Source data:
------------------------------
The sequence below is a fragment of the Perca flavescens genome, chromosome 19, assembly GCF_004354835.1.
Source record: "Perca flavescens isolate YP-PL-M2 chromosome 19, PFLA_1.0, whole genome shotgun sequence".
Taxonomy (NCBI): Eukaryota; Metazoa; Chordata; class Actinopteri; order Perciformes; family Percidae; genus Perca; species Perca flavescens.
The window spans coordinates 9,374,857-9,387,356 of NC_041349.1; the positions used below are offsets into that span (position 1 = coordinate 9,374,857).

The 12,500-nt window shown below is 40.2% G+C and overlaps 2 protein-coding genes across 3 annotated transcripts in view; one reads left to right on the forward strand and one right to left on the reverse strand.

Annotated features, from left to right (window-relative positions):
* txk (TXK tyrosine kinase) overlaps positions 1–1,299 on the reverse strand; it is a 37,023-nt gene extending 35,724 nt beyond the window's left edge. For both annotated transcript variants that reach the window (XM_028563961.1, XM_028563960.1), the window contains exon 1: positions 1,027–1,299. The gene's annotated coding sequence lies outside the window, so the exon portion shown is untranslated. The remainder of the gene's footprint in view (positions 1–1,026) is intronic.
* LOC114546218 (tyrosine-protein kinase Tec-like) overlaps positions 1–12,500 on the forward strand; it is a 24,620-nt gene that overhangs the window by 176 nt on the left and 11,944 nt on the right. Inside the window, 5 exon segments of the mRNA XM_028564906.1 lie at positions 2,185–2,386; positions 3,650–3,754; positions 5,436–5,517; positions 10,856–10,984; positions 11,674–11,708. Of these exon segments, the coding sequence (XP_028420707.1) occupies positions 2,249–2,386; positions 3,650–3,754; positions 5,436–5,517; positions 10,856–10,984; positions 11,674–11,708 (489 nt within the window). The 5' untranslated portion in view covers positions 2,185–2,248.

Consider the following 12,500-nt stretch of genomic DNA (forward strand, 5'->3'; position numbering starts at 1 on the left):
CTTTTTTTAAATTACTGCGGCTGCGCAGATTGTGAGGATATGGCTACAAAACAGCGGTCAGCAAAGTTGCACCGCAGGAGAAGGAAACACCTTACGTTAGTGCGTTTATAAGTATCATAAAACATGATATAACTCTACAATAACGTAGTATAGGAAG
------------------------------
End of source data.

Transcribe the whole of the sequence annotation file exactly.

The sequence below is a fragment of the Perca flavescens genome, chromosome 19, assembly GCF_004354835.1.
Source record: "Perca flavescens isolate YP-PL-M2 chromosome 19, PFLA_1.0, whole genome shotgun sequence".
Taxonomy (NCBI): Eukaryota; Metazoa; Chordata; class Actinopteri; order Perciformes; family Percidae; genus Perca; species Perca flavescens.
The window spans coordinates 9,374,857-9,387,356 of NC_041349.1; the positions used below are offsets into that span (position 1 = coordinate 9,374,857).

The 12,500-nt window shown below is 40.2% G+C and overlaps 2 protein-coding genes across 3 annotated transcripts in view; one reads left to right on the forward strand and one right to left on the reverse strand.

Annotated features, from left to right (window-relative positions):
* txk (TXK tyrosine kinase) overlaps positions 1–1,299 on the reverse strand; it is a 37,023-nt gene extending 35,724 nt beyond the window's left edge. For both annotated transcript variants that reach the window (XM_028563961.1, XM_028563960.1), the window contains exon 1: positions 1,027–1,299. The gene's annotated coding sequence lies outside the window, so the exon portion shown is untranslated. The remainder of the gene's footprint in view (positions 1–1,026) is intronic.
* LOC114546218 (tyrosine-protein kinase Tec-like) overlaps positions 1–12,500 on the forward strand; it is a 24,620-nt gene that overhangs the window by 176 nt on the left and 11,944 nt on the right. Inside the window, 5 exon segments of the mRNA XM_028564906.1 lie at positions 2,185–2,386; positions 3,650–3,754; positions 5,436–5,517; positions 10,856–10,984; positions 11,674–11,708. Of these exon segments, the coding sequence (XP_028420707.1) occupies positions 2,249–2,386; positions 3,650–3,754; positions 5,436–5,517; positions 10,856–10,984; positions 11,674–11,708 (489 nt within the window). The 5' untranslated portion in view covers positions 2,185–2,248.

Consider the following 12,500-nt stretch of genomic DNA (forward strand, 5'->3'; position numbering starts at 1 on the left):
CTTTTTTTAAATTACTGCGGCTGCGCAGATTGTGAGGATATGGCTACAAAACAGCGGTCAGCAAAGTTGCACCGCAGGAGAAGGAAACACCTTACGTTAGTGCGTTTATAAGTATCATAAAACATGATATAACTCTACAATAACGTAGTATAGGAAG